What Have I Learned About Myself Right Now?
Have you heard of the Myers-Briggs Type Indicator?
Many of you have both heard about this personality inventory that helps individuals learn where they fit in the psychological types described by Carl Jung. If you go to the link I just provided you’ll get a great overview. There are sixteen personality types, and unlike some other assessing tools, there are no good or bad types. In fact when Proman and I took the test and learned in what ways we were similar as well as different, suddenly many mysteries in our relationship were explained. All without rancor or judgment.
Sixteen personality types or four?
Instead of breaking the test into sixteen personality types, some psychologists and writers have condensed them into four basic archetypes. For people, like me, whose assessment has an N (intuition or a preference to interpret and add meaning) and F (looking at people and their special circumstances instead of relying completely on facts and logic) finding meaning in everyday occurrences and events is crucial. No surprise many NFs are writers, clerics, and social workers.
Of course there are degrees in every category. Proman and I are absolute opposites in the “structure” category. I want closure quickly and closure makes him unhappy. No surprise that until we understood this was simply a difference between us, neither good nor bad, he thought I was judgmental and I thought he was wishy-washy. (Not that either of this would have put it quite that way.) In another category, though, I’m an introvert and he’s an extrovert. For that type, both of us are moderate. He’s more likely to want to go to parties than I am, but not by a lot.
I find the Myers-Briggs valuable for more than just my marriage.
I’ve used the Myers-Briggs throughout my career. I’ve figured out where my characters are on the inventory and what they might do because of it. I’ve looked at what kind of readers probably like what kind of books–not always mine, by a long shot if they value a thrill a minute. And I’ve even used it to figure out publishing professionals I come in contact with. It’s a great tool. I recommend you check it out. This is a perfect time in history to understand yourself a little better.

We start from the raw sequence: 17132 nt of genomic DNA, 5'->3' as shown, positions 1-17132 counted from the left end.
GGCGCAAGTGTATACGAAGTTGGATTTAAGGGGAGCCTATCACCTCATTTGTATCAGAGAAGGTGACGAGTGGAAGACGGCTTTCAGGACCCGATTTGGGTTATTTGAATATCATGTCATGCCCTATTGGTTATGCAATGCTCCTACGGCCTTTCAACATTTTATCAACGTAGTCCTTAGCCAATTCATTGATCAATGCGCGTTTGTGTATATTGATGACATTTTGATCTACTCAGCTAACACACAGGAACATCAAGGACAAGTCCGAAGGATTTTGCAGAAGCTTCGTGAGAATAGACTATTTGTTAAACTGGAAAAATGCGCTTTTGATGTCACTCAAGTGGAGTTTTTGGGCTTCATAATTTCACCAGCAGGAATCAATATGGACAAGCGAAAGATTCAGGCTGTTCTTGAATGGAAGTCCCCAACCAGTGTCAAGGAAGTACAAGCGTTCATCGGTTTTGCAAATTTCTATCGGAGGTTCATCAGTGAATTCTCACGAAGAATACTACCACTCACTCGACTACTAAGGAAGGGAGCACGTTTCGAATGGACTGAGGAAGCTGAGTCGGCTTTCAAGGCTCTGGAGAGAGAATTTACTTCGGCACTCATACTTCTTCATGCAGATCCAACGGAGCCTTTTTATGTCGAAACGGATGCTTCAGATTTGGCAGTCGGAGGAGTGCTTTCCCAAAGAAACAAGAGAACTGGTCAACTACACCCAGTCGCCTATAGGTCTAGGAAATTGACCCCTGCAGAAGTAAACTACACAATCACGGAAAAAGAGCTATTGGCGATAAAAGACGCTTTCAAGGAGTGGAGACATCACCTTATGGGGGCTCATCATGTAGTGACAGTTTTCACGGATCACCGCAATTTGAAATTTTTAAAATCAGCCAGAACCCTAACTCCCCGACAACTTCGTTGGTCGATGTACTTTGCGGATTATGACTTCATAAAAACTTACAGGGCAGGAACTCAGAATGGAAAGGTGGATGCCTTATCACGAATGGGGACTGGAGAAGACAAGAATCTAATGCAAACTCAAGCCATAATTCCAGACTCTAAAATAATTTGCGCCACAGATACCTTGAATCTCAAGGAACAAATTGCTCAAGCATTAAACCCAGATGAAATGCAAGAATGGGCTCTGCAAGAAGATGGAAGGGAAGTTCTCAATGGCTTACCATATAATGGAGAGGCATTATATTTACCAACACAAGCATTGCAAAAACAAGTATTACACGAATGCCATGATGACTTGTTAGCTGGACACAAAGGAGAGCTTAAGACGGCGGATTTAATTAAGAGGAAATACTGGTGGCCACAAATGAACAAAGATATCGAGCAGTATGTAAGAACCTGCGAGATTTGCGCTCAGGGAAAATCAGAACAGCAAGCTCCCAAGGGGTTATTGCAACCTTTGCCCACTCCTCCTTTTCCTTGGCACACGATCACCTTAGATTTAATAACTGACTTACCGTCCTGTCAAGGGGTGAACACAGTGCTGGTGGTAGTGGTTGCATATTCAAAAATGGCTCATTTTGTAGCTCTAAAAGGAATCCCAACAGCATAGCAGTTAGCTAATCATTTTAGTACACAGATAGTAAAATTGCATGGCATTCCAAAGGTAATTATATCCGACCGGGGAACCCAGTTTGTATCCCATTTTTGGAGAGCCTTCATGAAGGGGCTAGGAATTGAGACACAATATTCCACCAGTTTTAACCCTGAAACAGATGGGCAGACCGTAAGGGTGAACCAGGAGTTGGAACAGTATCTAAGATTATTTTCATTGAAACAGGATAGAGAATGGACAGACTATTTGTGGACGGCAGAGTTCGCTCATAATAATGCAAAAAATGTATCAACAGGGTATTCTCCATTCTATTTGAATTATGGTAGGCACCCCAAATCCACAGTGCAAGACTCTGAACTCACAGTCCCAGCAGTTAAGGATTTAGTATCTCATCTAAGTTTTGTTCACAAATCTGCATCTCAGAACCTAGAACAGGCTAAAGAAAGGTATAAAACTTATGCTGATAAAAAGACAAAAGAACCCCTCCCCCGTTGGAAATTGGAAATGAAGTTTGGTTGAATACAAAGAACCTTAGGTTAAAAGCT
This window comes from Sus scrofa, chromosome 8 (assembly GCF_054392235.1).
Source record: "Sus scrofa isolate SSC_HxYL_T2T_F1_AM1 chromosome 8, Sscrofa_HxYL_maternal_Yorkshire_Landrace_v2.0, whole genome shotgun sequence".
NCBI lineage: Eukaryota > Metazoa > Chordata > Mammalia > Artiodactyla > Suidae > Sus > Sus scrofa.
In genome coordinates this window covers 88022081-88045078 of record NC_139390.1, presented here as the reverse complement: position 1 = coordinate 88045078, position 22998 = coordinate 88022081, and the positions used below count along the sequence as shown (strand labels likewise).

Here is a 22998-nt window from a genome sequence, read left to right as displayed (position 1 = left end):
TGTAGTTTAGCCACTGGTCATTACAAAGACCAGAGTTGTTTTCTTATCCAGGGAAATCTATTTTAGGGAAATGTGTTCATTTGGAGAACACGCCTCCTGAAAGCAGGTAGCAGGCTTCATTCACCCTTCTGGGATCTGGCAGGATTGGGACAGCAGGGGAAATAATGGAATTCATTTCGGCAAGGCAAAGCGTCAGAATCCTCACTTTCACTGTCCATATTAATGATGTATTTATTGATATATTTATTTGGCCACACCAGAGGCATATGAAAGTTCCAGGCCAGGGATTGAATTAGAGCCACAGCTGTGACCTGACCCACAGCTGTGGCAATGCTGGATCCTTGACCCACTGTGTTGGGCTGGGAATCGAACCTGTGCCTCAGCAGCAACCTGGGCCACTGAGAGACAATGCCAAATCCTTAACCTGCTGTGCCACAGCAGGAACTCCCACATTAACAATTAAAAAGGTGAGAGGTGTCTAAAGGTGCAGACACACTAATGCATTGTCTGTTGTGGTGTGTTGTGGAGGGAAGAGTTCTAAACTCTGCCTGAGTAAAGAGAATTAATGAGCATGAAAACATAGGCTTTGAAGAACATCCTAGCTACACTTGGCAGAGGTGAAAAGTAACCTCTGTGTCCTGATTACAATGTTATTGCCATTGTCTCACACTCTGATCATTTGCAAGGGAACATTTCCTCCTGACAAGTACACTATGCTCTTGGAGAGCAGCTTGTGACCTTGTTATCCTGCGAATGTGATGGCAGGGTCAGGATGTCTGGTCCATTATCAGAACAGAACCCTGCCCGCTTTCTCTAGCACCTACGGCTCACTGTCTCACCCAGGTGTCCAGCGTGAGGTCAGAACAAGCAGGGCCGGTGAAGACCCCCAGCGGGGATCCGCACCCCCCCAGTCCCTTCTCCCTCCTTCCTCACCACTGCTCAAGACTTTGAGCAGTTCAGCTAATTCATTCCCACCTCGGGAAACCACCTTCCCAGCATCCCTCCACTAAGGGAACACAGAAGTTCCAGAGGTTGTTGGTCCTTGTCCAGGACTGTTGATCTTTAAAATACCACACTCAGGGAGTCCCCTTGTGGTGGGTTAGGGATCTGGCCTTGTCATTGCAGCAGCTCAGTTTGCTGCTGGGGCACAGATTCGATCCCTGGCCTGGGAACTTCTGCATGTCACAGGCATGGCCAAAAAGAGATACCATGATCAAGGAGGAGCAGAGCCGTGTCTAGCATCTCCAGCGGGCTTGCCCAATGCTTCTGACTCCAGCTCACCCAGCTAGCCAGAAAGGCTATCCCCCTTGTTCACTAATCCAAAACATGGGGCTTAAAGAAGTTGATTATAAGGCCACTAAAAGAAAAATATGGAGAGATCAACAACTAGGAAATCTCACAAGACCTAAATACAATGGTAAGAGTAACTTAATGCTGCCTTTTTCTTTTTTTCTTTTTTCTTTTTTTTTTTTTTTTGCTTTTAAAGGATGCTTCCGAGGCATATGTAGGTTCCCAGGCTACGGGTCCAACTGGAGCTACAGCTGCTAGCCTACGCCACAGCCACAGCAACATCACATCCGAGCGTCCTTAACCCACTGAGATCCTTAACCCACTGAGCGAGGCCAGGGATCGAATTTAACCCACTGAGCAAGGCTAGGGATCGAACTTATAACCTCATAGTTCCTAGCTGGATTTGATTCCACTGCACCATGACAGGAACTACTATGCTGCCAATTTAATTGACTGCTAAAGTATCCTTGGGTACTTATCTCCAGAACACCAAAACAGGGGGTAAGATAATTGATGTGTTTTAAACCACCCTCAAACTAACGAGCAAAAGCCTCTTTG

So what have I learned about myself right now?
One of the questions NFs tend to ask themselves is “What have I learned from this?” Remember we want to find meaning in everything. I’ve been asking myself that question a lot since quarantine began. Not because I want to pretend the pandemic is really a good thing. It’s not. Not because I have to have a happy ending. I don’t. I’ve been asking because it’s clear that quarantine is not almost over with, no matter what politicians running for office are pretending. So while we’re hunkered down, we might as well learn a few things. Not just Spanish and sourdough–both I’m enjoying immensely–but what I’ve learned from this moment in history.
I’ll point out that some of the things I’ve learned about our world frighten me. But let’s not go there. Let’s talk on a personal level.
My conclusions so far.
My personal revelation is anything but earth shaking to anyone but me. I’ve learned how busy my life was and how it took an act of Mother Nature to make me slow down and start breathing slowly and naturally. After many years of raising four children, pursuing a career, being the wife of a minister and moving from state to state repeatedly, I had learned to run at top speed through every obstacle and along every road that presented itself. Now, unable to do that, I find I don’t miss all the events and appointments.
This is my first big revelation, and now I’m dissecting what I do miss and hope to regain once restrictions are lifted. Do I really need to attend this and this? Can I filter out the things I haven’t missed a bit?
Conversely I’ve learned that what really does matter are the people in my life, many of whom I’ve neglected because I’ve been so “busy.” How can I change that in the future? How can I make sure the “Covid-Affect” doesn’t disappear and I go back to racing harder through life?
Now what about you?
Now it’s your turn (no matter what personality type you are) to tell us what you’ve learned. Ask yourself, what have I learned about myself through this ordeal? Not about other people, but about yourself. What have your discovered about who you are and how you want to change–or not? Have you considered it already? Or is this an intriguing new idea?
Let us know.
Thank you for sharing this today. I find myself to be I,S,T,P. Reading these things about myself are no surprise. Logical, analytical, practical, adaptable, curious, cool, observer, problem-solver, exact, realistic, troubleshooter, hands-on, variety, adventurous and independent. The only word I really question is adventurous. I would never use that word to describe myself. That I will have to think about. I would have added irritating because I do know my approach to life is sometimes irritating to others. In my personal married life I was a good balance for my husband and he was the same for me. Our daughter recently reminded me how I irritated her dad at times because we didn’t agree on how to solve a current problem. This is true but between us we found a way to get things done even when I continued to tell him how I would do it while he did things his own way.